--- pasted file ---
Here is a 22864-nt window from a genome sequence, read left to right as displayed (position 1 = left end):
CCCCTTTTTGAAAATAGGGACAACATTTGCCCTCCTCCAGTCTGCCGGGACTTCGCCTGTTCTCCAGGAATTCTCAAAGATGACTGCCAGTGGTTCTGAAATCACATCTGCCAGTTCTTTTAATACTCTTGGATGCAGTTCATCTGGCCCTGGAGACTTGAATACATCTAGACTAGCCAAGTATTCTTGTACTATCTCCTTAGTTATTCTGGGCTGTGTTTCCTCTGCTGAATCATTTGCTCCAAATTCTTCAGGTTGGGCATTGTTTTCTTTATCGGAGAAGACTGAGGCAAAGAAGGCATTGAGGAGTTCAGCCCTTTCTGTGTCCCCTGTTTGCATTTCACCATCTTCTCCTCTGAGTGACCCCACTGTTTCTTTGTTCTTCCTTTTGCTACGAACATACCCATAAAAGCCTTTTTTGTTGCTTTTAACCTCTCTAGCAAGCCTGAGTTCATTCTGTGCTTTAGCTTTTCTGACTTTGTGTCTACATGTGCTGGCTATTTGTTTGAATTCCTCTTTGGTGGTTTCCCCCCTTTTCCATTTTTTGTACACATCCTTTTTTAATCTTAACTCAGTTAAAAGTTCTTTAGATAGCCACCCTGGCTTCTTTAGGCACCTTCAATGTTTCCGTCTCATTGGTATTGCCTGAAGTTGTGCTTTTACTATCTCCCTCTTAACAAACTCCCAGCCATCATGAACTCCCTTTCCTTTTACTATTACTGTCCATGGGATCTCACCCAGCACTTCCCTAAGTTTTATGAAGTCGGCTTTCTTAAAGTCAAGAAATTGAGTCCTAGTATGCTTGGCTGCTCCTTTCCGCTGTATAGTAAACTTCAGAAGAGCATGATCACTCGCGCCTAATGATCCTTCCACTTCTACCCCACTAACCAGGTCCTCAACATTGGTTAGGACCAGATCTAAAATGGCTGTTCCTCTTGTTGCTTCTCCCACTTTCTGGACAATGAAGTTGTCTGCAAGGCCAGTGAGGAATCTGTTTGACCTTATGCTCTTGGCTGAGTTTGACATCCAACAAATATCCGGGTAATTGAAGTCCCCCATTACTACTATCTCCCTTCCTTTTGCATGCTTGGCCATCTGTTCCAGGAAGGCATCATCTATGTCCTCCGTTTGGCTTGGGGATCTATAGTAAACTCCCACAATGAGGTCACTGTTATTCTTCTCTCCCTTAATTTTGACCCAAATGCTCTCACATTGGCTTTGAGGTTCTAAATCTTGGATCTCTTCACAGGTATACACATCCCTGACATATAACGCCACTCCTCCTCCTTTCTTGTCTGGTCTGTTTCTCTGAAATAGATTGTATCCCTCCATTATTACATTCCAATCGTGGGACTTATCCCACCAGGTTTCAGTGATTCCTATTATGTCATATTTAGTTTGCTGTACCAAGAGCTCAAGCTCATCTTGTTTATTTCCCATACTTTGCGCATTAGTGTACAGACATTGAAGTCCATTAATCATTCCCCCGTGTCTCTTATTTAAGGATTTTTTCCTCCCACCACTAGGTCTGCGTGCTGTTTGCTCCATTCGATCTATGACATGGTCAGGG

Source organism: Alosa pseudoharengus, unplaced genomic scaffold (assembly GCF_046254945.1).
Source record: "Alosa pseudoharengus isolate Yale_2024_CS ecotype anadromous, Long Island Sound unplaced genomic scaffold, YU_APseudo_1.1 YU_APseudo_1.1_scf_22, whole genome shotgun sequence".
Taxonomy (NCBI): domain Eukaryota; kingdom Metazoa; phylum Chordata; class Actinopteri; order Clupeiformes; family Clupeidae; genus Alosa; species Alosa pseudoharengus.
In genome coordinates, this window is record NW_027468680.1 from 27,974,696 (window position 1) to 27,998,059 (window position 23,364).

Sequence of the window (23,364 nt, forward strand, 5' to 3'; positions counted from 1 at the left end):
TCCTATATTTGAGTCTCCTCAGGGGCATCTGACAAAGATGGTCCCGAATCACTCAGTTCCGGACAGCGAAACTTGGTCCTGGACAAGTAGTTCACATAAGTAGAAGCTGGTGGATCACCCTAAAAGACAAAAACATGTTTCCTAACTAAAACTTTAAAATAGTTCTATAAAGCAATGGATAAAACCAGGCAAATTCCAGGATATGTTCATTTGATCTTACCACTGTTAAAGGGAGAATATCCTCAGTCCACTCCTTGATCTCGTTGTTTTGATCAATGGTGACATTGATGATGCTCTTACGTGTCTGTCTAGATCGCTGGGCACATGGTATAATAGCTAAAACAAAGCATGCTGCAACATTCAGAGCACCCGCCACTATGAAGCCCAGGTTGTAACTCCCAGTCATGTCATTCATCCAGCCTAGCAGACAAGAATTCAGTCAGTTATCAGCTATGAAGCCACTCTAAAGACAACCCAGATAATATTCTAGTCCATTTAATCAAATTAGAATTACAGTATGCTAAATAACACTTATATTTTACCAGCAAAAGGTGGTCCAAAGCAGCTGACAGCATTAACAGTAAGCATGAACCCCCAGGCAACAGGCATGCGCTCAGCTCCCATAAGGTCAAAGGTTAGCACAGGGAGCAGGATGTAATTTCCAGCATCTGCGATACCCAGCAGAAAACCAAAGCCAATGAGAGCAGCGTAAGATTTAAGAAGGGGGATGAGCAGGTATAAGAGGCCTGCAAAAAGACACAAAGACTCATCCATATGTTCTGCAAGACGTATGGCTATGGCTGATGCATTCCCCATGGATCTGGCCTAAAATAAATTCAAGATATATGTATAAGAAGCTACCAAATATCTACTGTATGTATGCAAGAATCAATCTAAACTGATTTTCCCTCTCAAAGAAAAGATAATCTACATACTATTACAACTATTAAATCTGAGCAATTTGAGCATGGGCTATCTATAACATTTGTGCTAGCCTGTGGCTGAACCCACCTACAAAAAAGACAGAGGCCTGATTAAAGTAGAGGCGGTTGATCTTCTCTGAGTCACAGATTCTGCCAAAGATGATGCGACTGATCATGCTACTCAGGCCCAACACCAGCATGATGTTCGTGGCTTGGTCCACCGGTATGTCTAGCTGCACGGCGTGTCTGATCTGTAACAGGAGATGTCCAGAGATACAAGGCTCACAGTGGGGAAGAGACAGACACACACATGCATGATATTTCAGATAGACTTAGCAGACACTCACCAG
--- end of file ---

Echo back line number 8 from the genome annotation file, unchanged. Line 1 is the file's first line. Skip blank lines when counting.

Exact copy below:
TCCTATATTTGAGTCTCCTCAGGGGCATCTGACAAAGATGGTCCCGAATCACTCAGTTCCGGACAGCGAAACTTGGTCCTGGACAAGTAGTTCACATAAGTAGAAGCTGGTGGATCACCCTAAAAGACAAAAACATGTTTCCTAACTAAAACTTTAAAATAGTTCTATAAAGCAATGGATAAAACCAGGCAAATTCCAGGATATGTTCATTTGATCTTACCACTGTTAAAGGGAGAATATCCTCAGTCCACTCCTTGATCTCGTTGTTTTGATCAATGGTGACATTGATGATGCTCTTACGTGTCTGTCTAGATCGCTGGGCACATGGTATAATAGCTAAAACAAAGCATGCTGCAACATTCAGAGCACCCGCCACTATGAAGCCCAGGTTGTAACTCCCAGTCATGTCATTCATCCAGCCTAGCAGACAAGAATTCAGTCAGTTATCAGCTATGAAGCCACTCTAAAGACAACCCAGATAATATTCTAGTCCATTTAATCAAATTAGAATTACAGTATGCTAAATAACACTTATATTTTACCAGCAAAAGGTGGTCCAAAGCAGCTGACAGCATTAACAGTAAGCATGAACCCCCAGGCAACAGGCATGCGCTCAGCTCCCATAAGGTCAAAGGTTAGCACAGGGAGCAGGATGTAATTTCCAGCATCTGCGATACCCAGCAGAAAACCAAAGCCAATGAGAGCAGCGTAAGATTTAAGAAGGGGGATGAGCAGGTATAAGAGGCCTGCAAAAAGACACAAAGACTCATCCATATGTTCTGCAAGACGTATGGCTATGGCTGATGCATTCCCCATGGATCTGGCCTAAAATAAATTCAAGATATATGTATAAGAAGCTACCAAATATCTACTGTATGTATGCAAGAATCAATCTAAACTGATTTTCCCTCTCAAAGAAAAGATAATCTACATACTATTACAACTATTAAATCTGAGCAATTTGAGCATGGGCTATCTATAACATTTGTGCTAGCCTGTGGCTGAACCCACCTACAAAAAAGACAGAGGCCTGATTAAAGTAGAGGCGGTTGATCTTCTCTGAGTCACAGATTCTGCCAAAGATGATGCGACTGATCATGCTACTCAGGCCCAACACCAGCATGATGTTCGTGGCTTGGTCCACCGGTATGTCTAGCTGCACGGCGTGTCTGATCTGTAACAGGAGATGTCCAGAGATACAAGGCTCACAGTGGGGAAGAGACAGACACACACATGCATGATATTTCAGATAGACTTAGCAGACACTCACCAG